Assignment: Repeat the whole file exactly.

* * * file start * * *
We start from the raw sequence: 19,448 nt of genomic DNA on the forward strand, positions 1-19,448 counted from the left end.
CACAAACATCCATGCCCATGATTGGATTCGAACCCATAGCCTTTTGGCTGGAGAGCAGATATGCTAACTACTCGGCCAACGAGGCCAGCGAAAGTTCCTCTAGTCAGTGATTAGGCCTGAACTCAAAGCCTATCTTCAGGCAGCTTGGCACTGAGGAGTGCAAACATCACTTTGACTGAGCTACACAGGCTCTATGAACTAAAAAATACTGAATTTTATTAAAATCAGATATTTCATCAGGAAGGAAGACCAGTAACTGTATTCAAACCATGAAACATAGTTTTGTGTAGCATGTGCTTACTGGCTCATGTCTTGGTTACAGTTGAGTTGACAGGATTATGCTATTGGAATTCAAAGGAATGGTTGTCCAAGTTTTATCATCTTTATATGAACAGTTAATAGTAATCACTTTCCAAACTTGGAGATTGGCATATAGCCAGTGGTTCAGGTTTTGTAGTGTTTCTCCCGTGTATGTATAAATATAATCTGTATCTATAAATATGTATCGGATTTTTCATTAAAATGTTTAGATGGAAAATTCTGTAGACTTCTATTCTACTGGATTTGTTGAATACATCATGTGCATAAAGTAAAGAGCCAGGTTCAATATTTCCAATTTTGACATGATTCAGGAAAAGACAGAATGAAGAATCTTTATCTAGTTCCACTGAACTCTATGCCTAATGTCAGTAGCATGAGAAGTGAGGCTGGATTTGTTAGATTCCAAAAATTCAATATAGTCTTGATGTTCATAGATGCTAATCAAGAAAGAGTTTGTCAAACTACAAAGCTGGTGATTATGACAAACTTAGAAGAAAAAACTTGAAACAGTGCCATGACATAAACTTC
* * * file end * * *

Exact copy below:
We start from the raw sequence: 19,448 nt of genomic DNA on the forward strand, positions 1-19,448 counted from the left end.
CACAAACATCCATGCCCATGATTGGATTCGAACCCATAGCCTTTTGGCTGGAGAGCAGATATGCTAACTACTCGGCCAACGAGGCCAGCGAAAGTTCCTCTAGTCAGTGATTAGGCCTGAACTCAAAGCCTATCTTCAGGCAGCTTGGCACTGAGGAGTGCAAACATCACTTTGACTGAGCTACACAGGCTCTATGAACTAAAAAATACTGAATTTTATTAAAATCAGATATTTCATCAGGAAGGAAGACCAGTAACTGTATTCAAACCATGAAACATAGTTTTGTGTAGCATGTGCTTACTGGCTCATGTCTTGGTTACAGTTGAGTTGACAGGATTATGCTATTGGAATTCAAAGGAATGGTTGTCCAAGTTTTATCATCTTTATATGAACAGTTAATAGTAATCACTTTCCAAACTTGGAGATTGGCATATAGCCAGTGGTTCAGGTTTTGTAGTGTTTCTCCCGTGTATGTATAAATATAATCTGTATCTATAAATATGTATCGGATTTTTCATTAAAATGTTTAGATGGAAAATTCTGTAGACTTCTATTCTACTGGATTTGTTGAATACATCATGTGCATAAAGTAAAGAGCCAGGTTCAATATTTCCAATTTTGACATGATTCAGGAAAAGACAGAATGAAGAATCTTTATCTAGTTCCACTGAACTCTATGCCTAATGTCAGTAGCATGAGAAGTGAGGCTGGATTTGTTAGATTCCAAAAATTCAATATAGTCTTGATGTTCATAGATGCTAATCAAGAAAGAGTTTGTCAAACTACAAAGCTGGTGATTATGACAAACTTAGAAGAAAAAACTTGAAACAGTGCCATGACATAAACTTC